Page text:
PBOTD 4th May: Christine Pullein-Thompson - The Second Mount

The Second Mount is one of those books you almost certainly had if you bought pony books in the 1960s and 1970s. I remember in my constant hunt for a book I hadn't read that whatever else a book shop didn't have, it would have a copy of the Dragon paperback of The Second Mount, and its siblings, The First Rosette and The Third Mount.
Burke, 1st edition, 1957, illus Sheila Rose
Christine's early books were conventional enough portraits of middle-class horse and pony owning, but society was changing, and she changed with it. She introduced one of earliest working class heroes to appear in a pony book, David Smith, in The First Rosette (1956). 

Dragon, 1967, illus Mary Gernat
In the first book, David Smith, a horse-mad, working class boy, manages to acquire a horse, and a friendship with the Master's daughter, Pat. The Second Mount sees David and Pat running their own riding school. David’s poverty and need to work to achieve his ambition of show jumping success is contrasted with Pat's altogether easier life. County girls were expected to go to London, do a season as a debutante, and catch a wealthy and suitable husband. Pat's expected to go, and she's not entirely hostile to the idea. Despite David's misgivings, Pat moves to London, and the riding school is broken up.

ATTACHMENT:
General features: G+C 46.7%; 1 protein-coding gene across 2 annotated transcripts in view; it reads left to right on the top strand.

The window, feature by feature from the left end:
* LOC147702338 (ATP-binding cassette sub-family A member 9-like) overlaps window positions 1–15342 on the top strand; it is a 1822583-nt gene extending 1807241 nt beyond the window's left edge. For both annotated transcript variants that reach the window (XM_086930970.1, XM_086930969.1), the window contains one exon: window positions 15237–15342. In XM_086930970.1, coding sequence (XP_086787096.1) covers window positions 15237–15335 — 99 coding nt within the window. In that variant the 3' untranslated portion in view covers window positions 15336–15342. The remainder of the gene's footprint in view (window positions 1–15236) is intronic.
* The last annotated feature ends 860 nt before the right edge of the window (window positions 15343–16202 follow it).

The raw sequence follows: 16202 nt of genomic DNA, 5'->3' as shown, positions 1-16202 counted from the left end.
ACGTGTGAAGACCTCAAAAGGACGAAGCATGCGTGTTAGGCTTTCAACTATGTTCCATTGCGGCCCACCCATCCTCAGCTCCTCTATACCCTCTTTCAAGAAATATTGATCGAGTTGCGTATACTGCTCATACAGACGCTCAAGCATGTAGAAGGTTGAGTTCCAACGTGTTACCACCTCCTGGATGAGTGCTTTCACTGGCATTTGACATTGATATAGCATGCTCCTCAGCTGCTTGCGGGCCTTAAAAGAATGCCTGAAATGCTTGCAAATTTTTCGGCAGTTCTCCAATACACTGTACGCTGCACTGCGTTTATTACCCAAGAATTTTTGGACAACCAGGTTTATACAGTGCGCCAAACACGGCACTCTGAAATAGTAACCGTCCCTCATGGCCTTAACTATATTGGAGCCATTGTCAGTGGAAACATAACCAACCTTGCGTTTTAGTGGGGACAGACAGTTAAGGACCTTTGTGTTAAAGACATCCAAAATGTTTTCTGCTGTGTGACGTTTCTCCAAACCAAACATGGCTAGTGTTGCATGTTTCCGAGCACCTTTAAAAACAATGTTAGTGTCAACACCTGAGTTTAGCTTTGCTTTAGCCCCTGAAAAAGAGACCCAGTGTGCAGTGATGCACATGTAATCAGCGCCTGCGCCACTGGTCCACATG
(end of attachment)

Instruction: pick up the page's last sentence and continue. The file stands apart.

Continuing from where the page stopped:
Dragon, 1970s, cover uncredited
Funnily enough, for a ponymad child, I didn't resent Pat for her decision to well and truly dump David in it: I think because I found his constant swoops between joy and gloom wearing, and was surprised Pat stood him as long as she did. Mind you, if truth be told, I wasn't that keen on Pat either, and on reading the books again, I think they deserved each other.

For much, much more on Christine Pullein-Thompson, see her page on my website.


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